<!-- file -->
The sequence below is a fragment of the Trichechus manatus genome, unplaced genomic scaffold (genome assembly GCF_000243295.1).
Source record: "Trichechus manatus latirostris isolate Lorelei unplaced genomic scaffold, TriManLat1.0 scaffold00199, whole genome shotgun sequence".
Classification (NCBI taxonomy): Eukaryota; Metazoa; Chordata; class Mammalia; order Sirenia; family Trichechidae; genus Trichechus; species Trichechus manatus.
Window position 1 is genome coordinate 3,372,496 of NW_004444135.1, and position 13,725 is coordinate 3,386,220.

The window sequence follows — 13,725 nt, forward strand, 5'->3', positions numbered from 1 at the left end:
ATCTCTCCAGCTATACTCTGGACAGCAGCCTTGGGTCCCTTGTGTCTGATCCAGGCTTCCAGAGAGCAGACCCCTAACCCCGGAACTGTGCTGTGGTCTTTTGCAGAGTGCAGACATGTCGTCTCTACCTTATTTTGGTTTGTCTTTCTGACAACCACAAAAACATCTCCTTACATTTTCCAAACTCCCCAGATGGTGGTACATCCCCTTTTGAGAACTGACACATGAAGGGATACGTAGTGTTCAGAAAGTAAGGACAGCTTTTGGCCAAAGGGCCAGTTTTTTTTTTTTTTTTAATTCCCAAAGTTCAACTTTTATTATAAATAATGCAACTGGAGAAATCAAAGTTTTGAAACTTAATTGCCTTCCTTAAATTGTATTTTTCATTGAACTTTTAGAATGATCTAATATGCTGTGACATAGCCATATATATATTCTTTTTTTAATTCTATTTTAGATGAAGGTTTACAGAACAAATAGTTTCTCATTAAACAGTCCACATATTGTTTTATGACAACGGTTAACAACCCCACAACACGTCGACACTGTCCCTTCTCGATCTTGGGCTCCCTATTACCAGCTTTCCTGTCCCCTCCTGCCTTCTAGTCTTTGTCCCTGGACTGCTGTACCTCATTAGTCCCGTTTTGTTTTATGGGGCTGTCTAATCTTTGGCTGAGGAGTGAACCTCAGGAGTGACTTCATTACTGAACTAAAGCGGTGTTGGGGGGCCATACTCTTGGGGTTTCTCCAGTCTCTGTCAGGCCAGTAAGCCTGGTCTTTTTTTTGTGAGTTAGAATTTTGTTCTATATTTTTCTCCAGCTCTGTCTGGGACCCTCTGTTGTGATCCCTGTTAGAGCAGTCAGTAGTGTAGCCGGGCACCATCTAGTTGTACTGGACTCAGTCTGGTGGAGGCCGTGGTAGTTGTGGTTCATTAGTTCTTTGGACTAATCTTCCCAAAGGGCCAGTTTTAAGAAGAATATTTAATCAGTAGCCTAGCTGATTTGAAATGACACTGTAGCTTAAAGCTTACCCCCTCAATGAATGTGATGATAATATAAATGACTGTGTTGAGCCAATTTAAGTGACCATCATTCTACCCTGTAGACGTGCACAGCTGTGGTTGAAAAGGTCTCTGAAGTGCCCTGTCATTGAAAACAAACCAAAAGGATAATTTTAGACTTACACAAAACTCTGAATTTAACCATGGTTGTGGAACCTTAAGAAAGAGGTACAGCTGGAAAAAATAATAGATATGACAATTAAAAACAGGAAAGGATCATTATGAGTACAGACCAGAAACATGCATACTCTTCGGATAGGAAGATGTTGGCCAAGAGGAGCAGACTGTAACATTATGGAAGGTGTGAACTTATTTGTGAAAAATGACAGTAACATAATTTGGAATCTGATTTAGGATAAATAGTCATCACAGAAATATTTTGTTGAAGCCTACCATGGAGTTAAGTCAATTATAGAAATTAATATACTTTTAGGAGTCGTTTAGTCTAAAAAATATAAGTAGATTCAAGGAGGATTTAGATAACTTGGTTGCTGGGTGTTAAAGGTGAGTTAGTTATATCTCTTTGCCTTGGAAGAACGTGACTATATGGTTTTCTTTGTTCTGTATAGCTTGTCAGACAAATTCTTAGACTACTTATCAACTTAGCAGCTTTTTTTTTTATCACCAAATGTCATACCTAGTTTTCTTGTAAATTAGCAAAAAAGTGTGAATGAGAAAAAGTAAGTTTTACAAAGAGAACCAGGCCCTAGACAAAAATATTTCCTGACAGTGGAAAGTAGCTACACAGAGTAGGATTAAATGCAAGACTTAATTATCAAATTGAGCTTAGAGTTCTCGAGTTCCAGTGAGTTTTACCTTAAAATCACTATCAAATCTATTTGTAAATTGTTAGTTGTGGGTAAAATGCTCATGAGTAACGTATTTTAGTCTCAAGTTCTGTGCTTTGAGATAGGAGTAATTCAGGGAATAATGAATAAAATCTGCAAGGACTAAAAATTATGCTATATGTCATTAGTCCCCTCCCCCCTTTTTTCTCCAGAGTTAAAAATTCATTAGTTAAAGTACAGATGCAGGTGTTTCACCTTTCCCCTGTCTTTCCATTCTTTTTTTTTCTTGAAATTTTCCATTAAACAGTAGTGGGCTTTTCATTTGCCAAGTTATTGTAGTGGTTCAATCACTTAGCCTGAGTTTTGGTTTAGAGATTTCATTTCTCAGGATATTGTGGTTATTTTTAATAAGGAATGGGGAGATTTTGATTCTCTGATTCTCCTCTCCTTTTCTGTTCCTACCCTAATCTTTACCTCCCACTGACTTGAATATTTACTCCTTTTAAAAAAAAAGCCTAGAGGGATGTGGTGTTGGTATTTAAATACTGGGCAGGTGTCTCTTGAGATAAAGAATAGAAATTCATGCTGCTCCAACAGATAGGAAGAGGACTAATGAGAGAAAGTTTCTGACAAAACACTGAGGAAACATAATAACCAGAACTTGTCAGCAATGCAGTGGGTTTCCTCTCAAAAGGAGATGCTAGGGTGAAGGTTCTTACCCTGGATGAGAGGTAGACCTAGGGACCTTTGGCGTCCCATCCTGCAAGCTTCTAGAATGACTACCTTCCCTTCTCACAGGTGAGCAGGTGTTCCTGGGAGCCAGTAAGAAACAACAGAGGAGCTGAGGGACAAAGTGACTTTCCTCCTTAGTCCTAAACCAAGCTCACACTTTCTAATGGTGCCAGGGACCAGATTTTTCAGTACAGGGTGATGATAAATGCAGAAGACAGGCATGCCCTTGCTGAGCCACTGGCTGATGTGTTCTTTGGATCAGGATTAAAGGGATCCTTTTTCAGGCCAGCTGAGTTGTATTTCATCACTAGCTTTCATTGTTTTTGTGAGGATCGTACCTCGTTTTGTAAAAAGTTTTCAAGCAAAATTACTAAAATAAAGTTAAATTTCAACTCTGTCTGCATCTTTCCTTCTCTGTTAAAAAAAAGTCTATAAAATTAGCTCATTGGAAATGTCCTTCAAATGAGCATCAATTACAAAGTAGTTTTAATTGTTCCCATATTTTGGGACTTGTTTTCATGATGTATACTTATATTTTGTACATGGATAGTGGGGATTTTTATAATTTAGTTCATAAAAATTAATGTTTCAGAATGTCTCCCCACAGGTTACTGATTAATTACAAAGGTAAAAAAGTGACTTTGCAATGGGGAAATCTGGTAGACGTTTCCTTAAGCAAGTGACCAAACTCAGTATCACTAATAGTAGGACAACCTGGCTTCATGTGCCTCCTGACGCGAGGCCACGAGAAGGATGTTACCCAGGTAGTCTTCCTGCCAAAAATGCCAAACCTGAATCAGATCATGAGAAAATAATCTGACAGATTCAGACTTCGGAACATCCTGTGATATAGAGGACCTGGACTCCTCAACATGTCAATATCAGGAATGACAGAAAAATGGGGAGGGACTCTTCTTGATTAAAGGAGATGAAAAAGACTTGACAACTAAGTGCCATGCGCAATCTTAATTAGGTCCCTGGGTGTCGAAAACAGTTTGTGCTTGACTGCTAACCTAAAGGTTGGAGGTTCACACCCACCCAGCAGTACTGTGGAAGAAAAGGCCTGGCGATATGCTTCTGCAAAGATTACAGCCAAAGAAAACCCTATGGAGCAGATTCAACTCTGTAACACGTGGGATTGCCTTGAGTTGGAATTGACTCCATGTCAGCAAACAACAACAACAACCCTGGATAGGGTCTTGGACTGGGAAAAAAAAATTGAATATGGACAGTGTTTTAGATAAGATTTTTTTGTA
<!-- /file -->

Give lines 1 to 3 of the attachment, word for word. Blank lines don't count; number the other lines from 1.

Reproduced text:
The sequence below is a fragment of the Trichechus manatus genome, unplaced genomic scaffold (genome assembly GCF_000243295.1).
Source record: "Trichechus manatus latirostris isolate Lorelei unplaced genomic scaffold, TriManLat1.0 scaffold00199, whole genome shotgun sequence".
Classification (NCBI taxonomy): Eukaryota; Metazoa; Chordata; class Mammalia; order Sirenia; family Trichechidae; genus Trichechus; species Trichechus manatus.